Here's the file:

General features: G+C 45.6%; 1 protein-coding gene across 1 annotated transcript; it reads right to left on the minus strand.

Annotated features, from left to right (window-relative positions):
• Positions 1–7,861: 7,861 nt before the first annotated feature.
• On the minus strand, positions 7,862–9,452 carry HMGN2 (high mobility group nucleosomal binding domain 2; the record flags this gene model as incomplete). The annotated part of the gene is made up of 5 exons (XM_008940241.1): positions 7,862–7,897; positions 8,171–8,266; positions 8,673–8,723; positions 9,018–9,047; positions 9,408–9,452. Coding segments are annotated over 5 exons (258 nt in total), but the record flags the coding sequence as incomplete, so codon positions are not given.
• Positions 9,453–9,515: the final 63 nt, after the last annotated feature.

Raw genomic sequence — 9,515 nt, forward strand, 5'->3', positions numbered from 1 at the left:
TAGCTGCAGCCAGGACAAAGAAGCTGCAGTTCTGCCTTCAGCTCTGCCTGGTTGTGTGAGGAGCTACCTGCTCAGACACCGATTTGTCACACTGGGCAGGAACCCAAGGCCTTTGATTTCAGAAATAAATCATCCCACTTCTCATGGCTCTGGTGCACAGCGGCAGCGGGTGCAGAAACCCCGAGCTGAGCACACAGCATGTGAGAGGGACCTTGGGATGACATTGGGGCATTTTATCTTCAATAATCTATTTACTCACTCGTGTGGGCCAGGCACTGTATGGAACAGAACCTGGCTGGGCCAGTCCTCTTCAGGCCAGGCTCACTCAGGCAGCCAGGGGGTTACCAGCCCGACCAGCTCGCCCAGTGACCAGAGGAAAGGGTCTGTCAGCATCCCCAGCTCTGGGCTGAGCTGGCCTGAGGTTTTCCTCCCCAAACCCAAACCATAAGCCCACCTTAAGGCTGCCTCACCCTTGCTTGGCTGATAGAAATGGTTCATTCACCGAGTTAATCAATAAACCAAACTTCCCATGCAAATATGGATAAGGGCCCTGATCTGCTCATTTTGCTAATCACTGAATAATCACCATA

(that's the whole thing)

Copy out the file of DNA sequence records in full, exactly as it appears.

General features: G+C 45.6%; 1 protein-coding gene across 1 annotated transcript; it reads right to left on the minus strand.

Annotated features, from left to right (window-relative positions):
• Positions 1–7,861: 7,861 nt before the first annotated feature.
• On the minus strand, positions 7,862–9,452 carry HMGN2 (high mobility group nucleosomal binding domain 2; the record flags this gene model as incomplete). The annotated part of the gene is made up of 5 exons (XM_008940241.1): positions 7,862–7,897; positions 8,171–8,266; positions 8,673–8,723; positions 9,018–9,047; positions 9,408–9,452. Coding segments are annotated over 5 exons (258 nt in total), but the record flags the coding sequence as incomplete, so codon positions are not given.
• Positions 9,453–9,515: the final 63 nt, after the last annotated feature.

Raw genomic sequence — 9,515 nt, forward strand, 5'->3', positions numbered from 1 at the left:
TAGCTGCAGCCAGGACAAAGAAGCTGCAGTTCTGCCTTCAGCTCTGCCTGGTTGTGTGAGGAGCTACCTGCTCAGACACCGATTTGTCACACTGGGCAGGAACCCAAGGCCTTTGATTTCAGAAATAAATCATCCCACTTCTCATGGCTCTGGTGCACAGCGGCAGCGGGTGCAGAAACCCCGAGCTGAGCACACAGCATGTGAGAGGGACCTTGGGATGACATTGGGGCATTTTATCTTCAATAATCTATTTACTCACTCGTGTGGGCCAGGCACTGTATGGAACAGAACCTGGCTGGGCCAGTCCTCTTCAGGCCAGGCTCACTCAGGCAGCCAGGGGGTTACCAGCCCGACCAGCTCGCCCAGTGACCAGAGGAAAGGGTCTGTCAGCATCCCCAGCTCTGGGCTGAGCTGGCCTGAGGTTTTCCTCCCCAAACCCAAACCATAAGCCCACCTTAAGGCTGCCTCACCCTTGCTTGGCTGATAGAAATGGTTCATTCACCGAGTTAATCAATAAACCAAACTTCCCATGCAAATATGGATAAGGGCCCTGATCTGCTCATTTTGCTAATCACTGAATAATCACCATA